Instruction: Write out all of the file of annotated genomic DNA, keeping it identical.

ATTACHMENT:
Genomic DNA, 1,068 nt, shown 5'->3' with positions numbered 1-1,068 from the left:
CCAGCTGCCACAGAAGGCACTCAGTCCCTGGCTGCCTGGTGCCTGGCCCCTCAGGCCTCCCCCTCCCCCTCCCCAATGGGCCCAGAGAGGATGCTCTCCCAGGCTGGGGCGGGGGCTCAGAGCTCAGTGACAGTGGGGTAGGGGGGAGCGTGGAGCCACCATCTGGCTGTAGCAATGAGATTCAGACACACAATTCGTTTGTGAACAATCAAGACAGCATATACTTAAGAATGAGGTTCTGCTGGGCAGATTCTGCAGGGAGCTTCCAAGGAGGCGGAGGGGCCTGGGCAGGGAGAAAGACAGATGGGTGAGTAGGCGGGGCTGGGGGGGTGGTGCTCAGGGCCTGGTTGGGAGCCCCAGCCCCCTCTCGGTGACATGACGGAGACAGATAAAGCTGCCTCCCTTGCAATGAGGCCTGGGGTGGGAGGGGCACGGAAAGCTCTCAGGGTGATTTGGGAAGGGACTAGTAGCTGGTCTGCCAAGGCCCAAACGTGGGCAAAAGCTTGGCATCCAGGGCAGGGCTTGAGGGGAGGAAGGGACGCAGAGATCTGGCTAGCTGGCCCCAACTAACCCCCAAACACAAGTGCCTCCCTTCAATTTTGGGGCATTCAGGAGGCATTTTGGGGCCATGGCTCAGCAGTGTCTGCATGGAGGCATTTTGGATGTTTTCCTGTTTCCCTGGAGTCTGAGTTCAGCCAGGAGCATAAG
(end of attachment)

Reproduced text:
Genomic DNA, 1,068 nt, shown 5'->3' with positions numbered 1-1,068 from the left:
CCAGCTGCCACAGAAGGCACTCAGTCCCTGGCTGCCTGGTGCCTGGCCCCTCAGGCCTCCCCCTCCCCCTCCCCAATGGGCCCAGAGAGGATGCTCTCCCAGGCTGGGGCGGGGGCTCAGAGCTCAGTGACAGTGGGGTAGGGGGGAGCGTGGAGCCACCATCTGGCTGTAGCAATGAGATTCAGACACACAATTCGTTTGTGAACAATCAAGACAGCATATACTTAAGAATGAGGTTCTGCTGGGCAGATTCTGCAGGGAGCTTCCAAGGAGGCGGAGGGGCCTGGGCAGGGAGAAAGACAGATGGGTGAGTAGGCGGGGCTGGGGGGGTGGTGCTCAGGGCCTGGTTGGGAGCCCCAGCCCCCTCTCGGTGACATGACGGAGACAGATAAAGCTGCCTCCCTTGCAATGAGGCCTGGGGTGGGAGGGGCACGGAAAGCTCTCAGGGTGATTTGGGAAGGGACTAGTAGCTGGTCTGCCAAGGCCCAAACGTGGGCAAAAGCTTGGCATCCAGGGCAGGGCTTGAGGGGAGGAAGGGACGCAGAGATCTGGCTAGCTGGCCCCAACTAACCCCCAAACACAAGTGCCTCCCTTCAATTTTGGGGCATTCAGGAGGCATTTTGGGGCCATGGCTCAGCAGTGTCTGCATGGAGGCATTTTGGATGTTTTCCTGTTTCCCTGGAGTCTGAGTTCAGCCAGGAGCATAAG